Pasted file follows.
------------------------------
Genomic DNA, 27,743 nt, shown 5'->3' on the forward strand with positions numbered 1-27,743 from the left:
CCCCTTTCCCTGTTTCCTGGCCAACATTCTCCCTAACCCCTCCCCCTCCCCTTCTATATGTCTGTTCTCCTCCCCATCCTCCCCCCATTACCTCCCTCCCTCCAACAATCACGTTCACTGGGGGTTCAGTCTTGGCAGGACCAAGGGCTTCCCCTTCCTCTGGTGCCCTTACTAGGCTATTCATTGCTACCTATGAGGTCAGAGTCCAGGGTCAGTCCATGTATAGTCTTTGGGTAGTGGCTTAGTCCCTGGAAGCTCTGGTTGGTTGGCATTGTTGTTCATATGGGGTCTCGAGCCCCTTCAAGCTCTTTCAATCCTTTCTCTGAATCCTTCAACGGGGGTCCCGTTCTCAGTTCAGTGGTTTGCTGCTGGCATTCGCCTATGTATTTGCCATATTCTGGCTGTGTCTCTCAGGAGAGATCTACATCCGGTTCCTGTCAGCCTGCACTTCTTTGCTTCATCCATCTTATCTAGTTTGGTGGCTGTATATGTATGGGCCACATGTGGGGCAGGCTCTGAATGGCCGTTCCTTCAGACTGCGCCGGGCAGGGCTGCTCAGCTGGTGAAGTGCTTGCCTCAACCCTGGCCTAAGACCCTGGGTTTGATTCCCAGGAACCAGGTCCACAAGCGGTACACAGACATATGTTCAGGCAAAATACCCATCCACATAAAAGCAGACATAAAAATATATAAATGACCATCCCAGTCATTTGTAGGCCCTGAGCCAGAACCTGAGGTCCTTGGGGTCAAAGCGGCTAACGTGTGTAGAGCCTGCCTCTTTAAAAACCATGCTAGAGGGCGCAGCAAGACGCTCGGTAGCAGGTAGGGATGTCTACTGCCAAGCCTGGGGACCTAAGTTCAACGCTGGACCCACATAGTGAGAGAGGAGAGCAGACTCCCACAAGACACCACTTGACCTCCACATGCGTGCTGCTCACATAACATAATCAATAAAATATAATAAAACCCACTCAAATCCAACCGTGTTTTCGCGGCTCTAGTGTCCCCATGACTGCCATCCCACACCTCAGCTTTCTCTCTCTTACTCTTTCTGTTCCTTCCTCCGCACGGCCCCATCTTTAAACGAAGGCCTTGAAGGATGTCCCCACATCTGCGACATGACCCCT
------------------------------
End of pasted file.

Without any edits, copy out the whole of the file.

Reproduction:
Genomic DNA, 27,743 nt, shown 5'->3' on the forward strand with positions numbered 1-27,743 from the left:
CCCCTTTCCCTGTTTCCTGGCCAACATTCTCCCTAACCCCTCCCCCTCCCCTTCTATATGTCTGTTCTCCTCCCCATCCTCCCCCCATTACCTCCCTCCCTCCAACAATCACGTTCACTGGGGGTTCAGTCTTGGCAGGACCAAGGGCTTCCCCTTCCTCTGGTGCCCTTACTAGGCTATTCATTGCTACCTATGAGGTCAGAGTCCAGGGTCAGTCCATGTATAGTCTTTGGGTAGTGGCTTAGTCCCTGGAAGCTCTGGTTGGTTGGCATTGTTGTTCATATGGGGTCTCGAGCCCCTTCAAGCTCTTTCAATCCTTTCTCTGAATCCTTCAACGGGGGTCCCGTTCTCAGTTCAGTGGTTTGCTGCTGGCATTCGCCTATGTATTTGCCATATTCTGGCTGTGTCTCTCAGGAGAGATCTACATCCGGTTCCTGTCAGCCTGCACTTCTTTGCTTCATCCATCTTATCTAGTTTGGTGGCTGTATATGTATGGGCCACATGTGGGGCAGGCTCTGAATGGCCGTTCCTTCAGACTGCGCCGGGCAGGGCTGCTCAGCTGGTGAAGTGCTTGCCTCAACCCTGGCCTAAGACCCTGGGTTTGATTCCCAGGAACCAGGTCCACAAGCGGTACACAGACATATGTTCAGGCAAAATACCCATCCACATAAAAGCAGACATAAAAATATATAAATGACCATCCCAGTCATTTGTAGGCCCTGAGCCAGAACCTGAGGTCCTTGGGGTCAAAGCGGCTAACGTGTGTAGAGCCTGCCTCTTTAAAAACCATGCTAGAGGGCGCAGCAAGACGCTCGGTAGCAGGTAGGGATGTCTACTGCCAAGCCTGGGGACCTAAGTTCAACGCTGGACCCACATAGTGAGAGAGGAGAGCAGACTCCCACAAGACACCACTTGACCTCCACATGCGTGCTGCTCACATAACATAATCAATAAAATATAATAAAACCCACTCAAATCCAACCGTGTTTTCGCGGCTCTAGTGTCCCCATGACTGCCATCCCACACCTCAGCTTTCTCTCTCTTACTCTTTCTGTTCCTTCCTCCGCACGGCCCCATCTTTAAACGAAGGCCTTGAAGGATGTCCCCACATCTGCGACATGACCCCT